Father and daughter reflect on art careers


STOCKBRIDGE -- Jarvis Rockwell, who stepped out of his famous father's shadow to forge a 60-year career as a conceptual artist, is seeing that career in retrospect in "Jarvis Rockwell: Maya, Illusion, and Us" now at the Norman Rockwell Museum.

It shows the evolution of his work from the early portraits and drawings, through his string installations, environmental performances, and fantasy drawings to more recent structural pieces and assemblages.

Selections from his extensive toy collection appear in "Maya V," the fifth of a series of pyramids inspired by Hindu temples.

The oldest of three sons of Norman and Mary Bairstow Rockwell, Jarvis Rockwell began collecting action figures in 1979 and creating small narrative groupings in Plexiglass boxes. In 2001 he expanded that narrative with his first "Maya," pyramid shown at Mass MoCA in North Adams. Its figures, he says, speak to society's longings and aspirations.

Recently, he joined his daughter Daisy by his first wife, artist Susan Merrill of Stockbridge, for a conversation with The Eagle about the exhibition, about being a famous family and what they think of each other's work.

A Southeast Asia scholar, writer, artist, and member of the Norman Rockwell Museum board, Daisy Rockwell lives in North Bennington, Vt., with her husband and daughter.

The interview is edited for brevity.

E: How did this idea of retrospective for Jarvis at the Norman Rockwell Museum get started? You are on the board, Daisy. Did you have a role in developing it?

D: My father was thinking a lot about what he would do with his toys and body of objects and we talked with the museum about things that we might do with them. [Curator] Stephanie [Plunkett] thought it would be wonderful to put together a retrospective, not just of the toys, but of everything.

I also was impressed with the way the museum is expanding its identity and mission [so it's not just about Norman Rockwell] and I thought that created a greater scope for my father's work to be presented not just as "son of" but as an artist in his own right.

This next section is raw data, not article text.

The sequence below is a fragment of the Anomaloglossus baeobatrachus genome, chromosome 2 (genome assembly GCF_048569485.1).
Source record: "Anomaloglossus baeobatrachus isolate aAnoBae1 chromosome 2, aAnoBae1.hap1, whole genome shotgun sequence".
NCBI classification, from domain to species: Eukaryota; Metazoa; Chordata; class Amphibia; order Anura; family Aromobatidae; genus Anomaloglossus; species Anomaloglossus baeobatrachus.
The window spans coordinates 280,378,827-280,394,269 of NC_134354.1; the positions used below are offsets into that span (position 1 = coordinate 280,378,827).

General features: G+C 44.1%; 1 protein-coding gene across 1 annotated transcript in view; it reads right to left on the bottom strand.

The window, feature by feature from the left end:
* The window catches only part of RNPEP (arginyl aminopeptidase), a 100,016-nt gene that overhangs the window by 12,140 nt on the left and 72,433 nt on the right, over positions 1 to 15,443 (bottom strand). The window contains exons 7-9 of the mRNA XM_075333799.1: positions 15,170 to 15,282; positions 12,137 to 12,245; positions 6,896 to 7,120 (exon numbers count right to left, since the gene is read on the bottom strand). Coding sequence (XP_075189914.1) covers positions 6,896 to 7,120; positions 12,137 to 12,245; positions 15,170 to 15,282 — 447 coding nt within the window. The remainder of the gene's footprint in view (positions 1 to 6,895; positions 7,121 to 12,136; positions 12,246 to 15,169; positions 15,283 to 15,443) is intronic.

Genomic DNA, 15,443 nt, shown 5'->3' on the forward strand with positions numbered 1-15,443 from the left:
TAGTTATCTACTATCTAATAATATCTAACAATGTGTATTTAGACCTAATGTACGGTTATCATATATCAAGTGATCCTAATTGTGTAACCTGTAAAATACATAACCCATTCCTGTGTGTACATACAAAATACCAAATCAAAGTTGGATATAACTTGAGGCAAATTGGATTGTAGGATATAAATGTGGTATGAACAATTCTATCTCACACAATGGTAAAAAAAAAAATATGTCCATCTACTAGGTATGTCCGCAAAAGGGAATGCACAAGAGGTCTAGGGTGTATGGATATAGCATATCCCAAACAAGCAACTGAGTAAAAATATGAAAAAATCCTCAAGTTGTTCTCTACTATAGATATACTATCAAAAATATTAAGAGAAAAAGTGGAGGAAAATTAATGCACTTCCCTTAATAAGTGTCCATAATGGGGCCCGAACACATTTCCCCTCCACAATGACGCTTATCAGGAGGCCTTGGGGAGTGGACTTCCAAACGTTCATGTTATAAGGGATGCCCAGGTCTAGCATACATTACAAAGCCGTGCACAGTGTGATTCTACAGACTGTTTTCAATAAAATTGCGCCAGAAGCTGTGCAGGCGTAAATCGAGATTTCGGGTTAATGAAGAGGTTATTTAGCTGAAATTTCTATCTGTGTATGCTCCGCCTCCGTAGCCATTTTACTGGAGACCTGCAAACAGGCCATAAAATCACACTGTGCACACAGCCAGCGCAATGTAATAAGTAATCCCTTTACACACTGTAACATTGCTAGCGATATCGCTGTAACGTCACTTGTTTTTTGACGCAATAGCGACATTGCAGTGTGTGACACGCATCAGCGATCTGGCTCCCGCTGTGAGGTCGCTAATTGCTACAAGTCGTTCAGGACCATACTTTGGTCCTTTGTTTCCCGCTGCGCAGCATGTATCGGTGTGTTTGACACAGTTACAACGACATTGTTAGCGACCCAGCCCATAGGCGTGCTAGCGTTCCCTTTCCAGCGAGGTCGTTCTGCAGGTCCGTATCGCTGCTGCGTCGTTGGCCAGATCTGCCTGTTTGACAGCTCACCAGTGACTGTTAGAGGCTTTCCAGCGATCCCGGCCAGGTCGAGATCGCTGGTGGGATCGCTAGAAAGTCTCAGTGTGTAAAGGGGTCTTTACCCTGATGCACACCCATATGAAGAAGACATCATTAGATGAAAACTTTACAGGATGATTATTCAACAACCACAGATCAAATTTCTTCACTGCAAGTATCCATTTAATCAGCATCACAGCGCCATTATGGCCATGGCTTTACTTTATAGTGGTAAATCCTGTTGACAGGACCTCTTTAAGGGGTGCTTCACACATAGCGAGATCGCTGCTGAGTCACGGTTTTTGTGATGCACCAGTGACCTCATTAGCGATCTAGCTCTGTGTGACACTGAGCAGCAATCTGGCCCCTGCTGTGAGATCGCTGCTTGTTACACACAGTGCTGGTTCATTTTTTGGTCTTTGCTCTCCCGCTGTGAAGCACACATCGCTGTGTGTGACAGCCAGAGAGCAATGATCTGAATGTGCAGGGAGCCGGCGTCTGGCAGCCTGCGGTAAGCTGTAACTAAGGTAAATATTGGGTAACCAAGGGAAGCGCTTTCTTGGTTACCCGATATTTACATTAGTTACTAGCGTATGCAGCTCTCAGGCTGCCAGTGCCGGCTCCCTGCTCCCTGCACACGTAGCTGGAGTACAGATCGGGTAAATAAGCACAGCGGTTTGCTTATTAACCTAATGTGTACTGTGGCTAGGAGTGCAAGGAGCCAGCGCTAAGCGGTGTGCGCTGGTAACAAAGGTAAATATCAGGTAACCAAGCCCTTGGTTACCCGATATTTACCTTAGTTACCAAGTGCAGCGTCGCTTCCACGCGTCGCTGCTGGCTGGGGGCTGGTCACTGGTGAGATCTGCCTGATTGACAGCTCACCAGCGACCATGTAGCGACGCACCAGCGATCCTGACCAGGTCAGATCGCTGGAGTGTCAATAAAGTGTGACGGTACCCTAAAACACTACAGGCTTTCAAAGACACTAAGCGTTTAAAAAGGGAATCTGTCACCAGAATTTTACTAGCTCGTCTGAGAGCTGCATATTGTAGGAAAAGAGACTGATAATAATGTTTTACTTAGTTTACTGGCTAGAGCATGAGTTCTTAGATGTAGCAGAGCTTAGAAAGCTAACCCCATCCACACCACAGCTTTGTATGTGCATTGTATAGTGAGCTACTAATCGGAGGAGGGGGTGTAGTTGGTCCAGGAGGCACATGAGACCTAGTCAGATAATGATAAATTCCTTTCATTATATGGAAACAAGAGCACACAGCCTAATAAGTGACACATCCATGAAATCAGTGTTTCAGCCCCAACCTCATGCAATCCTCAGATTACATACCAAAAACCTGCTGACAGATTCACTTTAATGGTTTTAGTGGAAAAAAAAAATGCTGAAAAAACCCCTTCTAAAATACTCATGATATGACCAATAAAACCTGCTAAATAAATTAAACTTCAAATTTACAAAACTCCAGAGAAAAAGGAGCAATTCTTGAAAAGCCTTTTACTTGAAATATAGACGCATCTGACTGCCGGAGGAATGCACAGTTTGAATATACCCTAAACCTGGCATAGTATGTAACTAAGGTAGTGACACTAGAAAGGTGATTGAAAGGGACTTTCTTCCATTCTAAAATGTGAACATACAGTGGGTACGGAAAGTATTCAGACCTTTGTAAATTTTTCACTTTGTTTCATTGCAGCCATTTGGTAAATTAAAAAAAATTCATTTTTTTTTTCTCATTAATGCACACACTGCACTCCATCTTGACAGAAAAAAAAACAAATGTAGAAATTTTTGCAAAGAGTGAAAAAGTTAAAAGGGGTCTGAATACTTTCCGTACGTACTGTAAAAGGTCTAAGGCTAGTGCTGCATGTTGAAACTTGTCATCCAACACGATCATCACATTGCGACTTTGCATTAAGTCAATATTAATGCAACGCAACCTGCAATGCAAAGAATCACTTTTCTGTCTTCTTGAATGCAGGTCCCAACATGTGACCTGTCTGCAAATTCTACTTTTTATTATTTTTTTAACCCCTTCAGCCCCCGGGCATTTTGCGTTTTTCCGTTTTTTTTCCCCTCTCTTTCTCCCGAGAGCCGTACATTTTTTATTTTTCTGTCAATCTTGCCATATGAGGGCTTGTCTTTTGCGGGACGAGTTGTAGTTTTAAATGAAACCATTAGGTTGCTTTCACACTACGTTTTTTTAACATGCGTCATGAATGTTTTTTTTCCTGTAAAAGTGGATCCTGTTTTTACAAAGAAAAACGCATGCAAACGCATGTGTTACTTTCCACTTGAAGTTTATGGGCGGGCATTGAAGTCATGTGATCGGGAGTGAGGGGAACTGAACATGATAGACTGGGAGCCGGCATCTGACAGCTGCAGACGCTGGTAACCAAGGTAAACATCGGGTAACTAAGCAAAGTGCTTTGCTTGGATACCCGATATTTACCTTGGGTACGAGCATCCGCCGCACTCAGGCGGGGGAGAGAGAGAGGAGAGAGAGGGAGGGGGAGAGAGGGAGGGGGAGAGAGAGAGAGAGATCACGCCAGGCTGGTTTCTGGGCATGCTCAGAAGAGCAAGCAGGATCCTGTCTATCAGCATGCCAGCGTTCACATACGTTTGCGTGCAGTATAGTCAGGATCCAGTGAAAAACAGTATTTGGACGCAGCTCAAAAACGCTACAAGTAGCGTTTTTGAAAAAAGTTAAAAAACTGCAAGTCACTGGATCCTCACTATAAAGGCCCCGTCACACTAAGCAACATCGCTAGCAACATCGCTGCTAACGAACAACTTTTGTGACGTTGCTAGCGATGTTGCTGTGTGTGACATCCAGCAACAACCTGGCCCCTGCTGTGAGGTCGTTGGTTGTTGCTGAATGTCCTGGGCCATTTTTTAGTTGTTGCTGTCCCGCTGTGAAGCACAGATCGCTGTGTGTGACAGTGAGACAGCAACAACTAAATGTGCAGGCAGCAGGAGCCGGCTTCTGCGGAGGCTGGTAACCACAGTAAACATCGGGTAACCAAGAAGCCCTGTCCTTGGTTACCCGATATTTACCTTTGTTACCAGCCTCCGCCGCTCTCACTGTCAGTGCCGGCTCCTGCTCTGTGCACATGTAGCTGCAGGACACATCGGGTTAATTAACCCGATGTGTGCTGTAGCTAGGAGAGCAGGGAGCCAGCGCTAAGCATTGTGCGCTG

E: Many people know your father's "Maya" pieces. What do you think of them,?

D: What's interesting is the way he thinks about them. He creates so many stories.

J: All of these figures come from stories and some of the stories are only a line long. There's a similarity here between me and my father. I found I could use the toys as characters and he used his characters as toys.

D: He arranged people.

E: You both distanced yourselves from your famous forebearer. You, Daisy, use a pseudonym as an artist. You, Jarvis, chose to do work very different from your father's. Why?

D: The name Norman Rockwell is like an adjective. People who don't really know who he is use his name to describe certain things, saying it's so Rockwellian.

J: People don't even really know what his pictures looked like. He moved around within the field during his life.

E: Jarvis, did you nurture Daisy's artistic upbringing?

J:I don't know about nurturing. Her mother and I didn't want to force things. [Goes on to name other family members on both sides who made art, including his present wife, Nova.]

D: I wouldn't say they pushed me to be an artist but I don't think they considered that I wouldn't think of life as having any other options.

J:I was surprised that she became an artist. I really was.

E: So, Daisy, when did you start to define yourself as an artist?

D: I really had to get away. They didn't push me to be an artist but there was a pervasive atmosphere of art so I couldn't hear my own voice in my head. I had to get so far away I couldn't hear it anymore.

J:I think it's wonderful. Then she just started doing it.